This is an interesting study (abstract below) where they actually measured the distance from the nasal mucosa to the Sphenopalatine Ganglion. They found that the average distance was 6.77 mm.
In dentistry it is common for infiltration to go thru far more than 6. 7 mm of bone and tissue. The authors of this study concluded that it challenges the assumption of nasal SPG blockd effectiveness. These are just a few videos of patients successfully treated with SPG Blocks: https://www.youtube.com/playlist?list=PL5ERlVdJLdtlk8PbufsI0l_MzHo4oOb6g
It would be extremely interesting to repeat this study on patients who find nasal SPG Blocks successful and and study them in the same fashion to determine the distance from nasal mucosa.
Byrd, back in 1930 reported on 10,000 Sphenopalatine Ganglion Blocks on over 2000 patients with very high success and only 20 with any adverse (temporary) side effects. He reported success with a wide variety of disorders.
Regardless of the measurement the therapy is very successful. In 1986 56 years after the Byrd study the book “Miracles on Park Avenue” described the practice of Dr Milton Reder whose entire practice was based on SPG Blocks. Dr Reder utilized cocaine that very rapidly diffuses across the tissues. I prefer Lidocaine but the nasal cathers I utilize give a great deal of time for Lidocaine diffusion.
Regardless, some patients feel almost instananeous relief.
I originally utilized Cocaine solution and Dr Reder later switched to Lidocaine as well.
Measurement and implications of the distance between the sphenopalatine ganglion and nasal mucosa: a neuroimaging study.
Historical reports describe the sphenopalatine ganglion (SPG) as positioned directly under the nasal mucosa. This is the basis for the topical intranasal administration of local anaesthetic (LA) towards the sphenopalatine foramen (SPF) which is hypothesized to diffuse a distance as short as 1 mm. Nonetheless, the SPG is located in the sphenopalatine fossa, encapsulated in connective tissue, surrounded by fat tissue and separated from the nasal cavity by a bony wall. The sphenopalatine fossa communicates with the nasal cavity through the SPF, which contains neurovascular structures packed with connective tissue and is covered by mucosa in the nasal cavity. Endoscopically the SPF does not appear open. It has hitherto not been demonstrated that LA reaches the SPG using this approach.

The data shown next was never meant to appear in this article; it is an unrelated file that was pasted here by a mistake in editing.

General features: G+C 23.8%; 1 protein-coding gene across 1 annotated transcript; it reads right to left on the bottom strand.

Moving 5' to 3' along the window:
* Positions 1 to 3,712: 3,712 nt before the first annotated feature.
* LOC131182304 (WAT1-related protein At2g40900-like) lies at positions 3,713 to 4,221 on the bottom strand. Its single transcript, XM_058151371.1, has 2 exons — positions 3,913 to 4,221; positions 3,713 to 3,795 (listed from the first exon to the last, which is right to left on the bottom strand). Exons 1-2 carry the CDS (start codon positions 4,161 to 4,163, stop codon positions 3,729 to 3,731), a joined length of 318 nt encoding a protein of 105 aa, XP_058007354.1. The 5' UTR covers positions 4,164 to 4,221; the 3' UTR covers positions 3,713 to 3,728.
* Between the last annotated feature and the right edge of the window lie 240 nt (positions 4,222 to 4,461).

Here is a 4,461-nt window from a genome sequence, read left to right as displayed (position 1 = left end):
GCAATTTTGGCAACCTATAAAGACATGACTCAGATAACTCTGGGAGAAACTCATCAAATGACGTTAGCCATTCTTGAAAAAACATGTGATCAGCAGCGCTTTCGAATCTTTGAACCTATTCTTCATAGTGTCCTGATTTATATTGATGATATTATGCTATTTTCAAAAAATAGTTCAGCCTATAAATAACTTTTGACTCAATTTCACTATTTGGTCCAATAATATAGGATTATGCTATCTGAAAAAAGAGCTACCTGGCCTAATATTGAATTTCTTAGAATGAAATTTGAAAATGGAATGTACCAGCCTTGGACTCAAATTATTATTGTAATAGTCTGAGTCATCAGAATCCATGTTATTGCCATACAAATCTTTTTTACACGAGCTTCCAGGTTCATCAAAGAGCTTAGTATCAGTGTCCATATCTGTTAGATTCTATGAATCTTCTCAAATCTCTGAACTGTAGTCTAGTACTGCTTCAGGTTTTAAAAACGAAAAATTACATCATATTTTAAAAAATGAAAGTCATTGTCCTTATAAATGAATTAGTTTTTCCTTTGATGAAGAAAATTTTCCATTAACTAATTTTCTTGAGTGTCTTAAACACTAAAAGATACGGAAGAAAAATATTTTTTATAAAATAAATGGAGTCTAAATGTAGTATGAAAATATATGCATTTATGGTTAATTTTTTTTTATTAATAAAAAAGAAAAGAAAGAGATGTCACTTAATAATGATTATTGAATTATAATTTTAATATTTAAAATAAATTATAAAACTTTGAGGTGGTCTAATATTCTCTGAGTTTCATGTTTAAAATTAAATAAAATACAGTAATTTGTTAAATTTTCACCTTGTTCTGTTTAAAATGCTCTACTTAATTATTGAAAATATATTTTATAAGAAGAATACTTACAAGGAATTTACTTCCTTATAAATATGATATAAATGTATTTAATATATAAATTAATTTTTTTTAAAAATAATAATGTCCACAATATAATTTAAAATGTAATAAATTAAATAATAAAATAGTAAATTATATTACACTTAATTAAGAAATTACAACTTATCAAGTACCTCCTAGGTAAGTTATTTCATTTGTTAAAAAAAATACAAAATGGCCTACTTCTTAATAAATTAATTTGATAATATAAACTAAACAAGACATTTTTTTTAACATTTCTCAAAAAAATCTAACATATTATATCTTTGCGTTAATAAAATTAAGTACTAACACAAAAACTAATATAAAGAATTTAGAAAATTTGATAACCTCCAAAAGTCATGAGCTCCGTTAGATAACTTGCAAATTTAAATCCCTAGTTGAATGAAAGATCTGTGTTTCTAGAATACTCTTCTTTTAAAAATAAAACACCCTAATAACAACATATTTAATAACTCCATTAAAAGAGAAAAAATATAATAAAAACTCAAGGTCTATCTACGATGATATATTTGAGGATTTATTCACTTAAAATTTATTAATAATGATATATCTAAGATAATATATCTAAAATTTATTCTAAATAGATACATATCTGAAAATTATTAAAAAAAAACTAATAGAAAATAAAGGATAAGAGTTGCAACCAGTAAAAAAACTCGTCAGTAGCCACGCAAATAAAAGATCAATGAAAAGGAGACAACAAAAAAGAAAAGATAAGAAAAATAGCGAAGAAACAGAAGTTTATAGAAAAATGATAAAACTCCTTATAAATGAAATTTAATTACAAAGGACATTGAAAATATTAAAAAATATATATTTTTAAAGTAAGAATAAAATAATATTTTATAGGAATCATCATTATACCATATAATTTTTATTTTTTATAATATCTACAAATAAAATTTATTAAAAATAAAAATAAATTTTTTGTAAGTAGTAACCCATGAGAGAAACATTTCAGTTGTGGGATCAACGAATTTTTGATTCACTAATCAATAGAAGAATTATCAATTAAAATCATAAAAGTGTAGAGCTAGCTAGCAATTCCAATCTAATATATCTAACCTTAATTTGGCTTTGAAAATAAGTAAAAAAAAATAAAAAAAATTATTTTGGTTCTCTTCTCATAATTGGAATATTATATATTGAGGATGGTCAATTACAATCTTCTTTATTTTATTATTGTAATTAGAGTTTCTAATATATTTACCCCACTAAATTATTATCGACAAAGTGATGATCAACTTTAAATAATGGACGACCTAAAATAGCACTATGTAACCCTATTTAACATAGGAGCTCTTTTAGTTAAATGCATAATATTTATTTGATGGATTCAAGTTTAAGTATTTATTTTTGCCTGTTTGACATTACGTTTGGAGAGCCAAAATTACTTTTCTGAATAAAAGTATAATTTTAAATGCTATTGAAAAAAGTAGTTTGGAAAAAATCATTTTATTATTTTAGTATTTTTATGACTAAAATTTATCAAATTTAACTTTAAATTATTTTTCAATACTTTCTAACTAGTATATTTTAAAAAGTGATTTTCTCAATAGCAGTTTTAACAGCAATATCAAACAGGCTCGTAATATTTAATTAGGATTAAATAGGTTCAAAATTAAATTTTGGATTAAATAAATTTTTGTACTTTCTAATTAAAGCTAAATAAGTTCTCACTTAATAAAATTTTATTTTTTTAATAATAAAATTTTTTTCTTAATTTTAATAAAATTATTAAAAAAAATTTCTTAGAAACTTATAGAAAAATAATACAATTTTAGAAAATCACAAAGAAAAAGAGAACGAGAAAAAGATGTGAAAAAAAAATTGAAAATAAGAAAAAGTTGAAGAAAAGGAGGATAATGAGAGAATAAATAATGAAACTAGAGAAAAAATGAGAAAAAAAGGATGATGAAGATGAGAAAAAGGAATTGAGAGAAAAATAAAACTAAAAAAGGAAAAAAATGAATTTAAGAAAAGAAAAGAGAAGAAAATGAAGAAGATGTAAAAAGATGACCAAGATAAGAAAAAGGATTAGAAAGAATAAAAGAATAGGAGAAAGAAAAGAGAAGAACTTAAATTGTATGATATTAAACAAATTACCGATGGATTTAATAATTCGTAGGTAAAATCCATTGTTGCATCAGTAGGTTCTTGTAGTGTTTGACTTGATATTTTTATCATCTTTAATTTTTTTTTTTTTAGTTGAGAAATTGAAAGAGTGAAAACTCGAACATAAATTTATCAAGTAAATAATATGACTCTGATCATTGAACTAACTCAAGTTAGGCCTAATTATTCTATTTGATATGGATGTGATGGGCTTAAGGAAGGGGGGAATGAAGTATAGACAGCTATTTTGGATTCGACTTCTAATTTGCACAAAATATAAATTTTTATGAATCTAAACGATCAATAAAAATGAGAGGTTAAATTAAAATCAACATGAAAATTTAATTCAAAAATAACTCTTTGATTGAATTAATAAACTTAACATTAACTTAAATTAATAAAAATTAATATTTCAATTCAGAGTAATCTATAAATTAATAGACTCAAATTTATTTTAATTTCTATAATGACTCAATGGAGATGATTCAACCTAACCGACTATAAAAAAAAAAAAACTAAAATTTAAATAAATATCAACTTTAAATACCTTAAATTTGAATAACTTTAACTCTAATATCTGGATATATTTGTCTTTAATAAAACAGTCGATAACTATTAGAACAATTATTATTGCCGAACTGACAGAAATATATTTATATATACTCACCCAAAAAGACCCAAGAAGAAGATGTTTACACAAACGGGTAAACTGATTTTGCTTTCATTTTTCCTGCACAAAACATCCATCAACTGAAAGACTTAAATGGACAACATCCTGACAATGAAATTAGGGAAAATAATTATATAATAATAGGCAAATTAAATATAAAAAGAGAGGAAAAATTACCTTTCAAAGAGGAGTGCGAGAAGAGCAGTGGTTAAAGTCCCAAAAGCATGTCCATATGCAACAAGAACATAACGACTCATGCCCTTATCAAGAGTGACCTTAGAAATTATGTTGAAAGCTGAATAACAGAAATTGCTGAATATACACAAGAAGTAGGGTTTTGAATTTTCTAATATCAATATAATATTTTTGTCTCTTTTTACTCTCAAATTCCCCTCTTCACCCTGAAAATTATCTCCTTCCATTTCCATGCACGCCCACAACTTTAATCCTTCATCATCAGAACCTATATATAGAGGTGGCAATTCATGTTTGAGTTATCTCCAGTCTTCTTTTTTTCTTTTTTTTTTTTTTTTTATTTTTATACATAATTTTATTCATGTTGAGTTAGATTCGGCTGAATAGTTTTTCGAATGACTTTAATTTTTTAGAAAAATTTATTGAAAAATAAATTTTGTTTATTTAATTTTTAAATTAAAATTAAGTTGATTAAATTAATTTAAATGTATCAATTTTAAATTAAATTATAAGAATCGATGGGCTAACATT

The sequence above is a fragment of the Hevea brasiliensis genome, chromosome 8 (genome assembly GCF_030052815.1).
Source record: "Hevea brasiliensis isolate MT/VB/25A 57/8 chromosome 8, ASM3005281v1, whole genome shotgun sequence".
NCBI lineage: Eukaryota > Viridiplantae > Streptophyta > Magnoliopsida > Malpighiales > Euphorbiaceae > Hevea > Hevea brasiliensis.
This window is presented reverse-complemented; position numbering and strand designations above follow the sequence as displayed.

Our group has previously identified the SPG on 3 T-MRI images merged with CT. This enabled us to measure the distance from the SPG to the nasal mucosa covering the SPF in 20 Caucasian subjects on both sides (n = 40 ganglia). This distance was measured by two physicians. Interobserver variability was evaluated using the intraclass correlation coefficient (ICC).
The mean distance from the SPG to the closest point of the nasal cavity directly over the mucosa covering the SPF was 6.77 mm (SD 1.75; range, 4.00-11.60). The interobserver variability was excellent (ICC 0.978; 95% CI: 0.939-0.990, p < 0.001).
The distance between the SPG and nasal mucosa over the SPF is longer than previously assumed. These results challenge the assumption that the intranasal topical application of LA close to the SPF can passively diffuse to the SPG.
Block; Intranasal; Local anaesthetics; Pterygopalatine ganglion; Sphenopalatine ganglion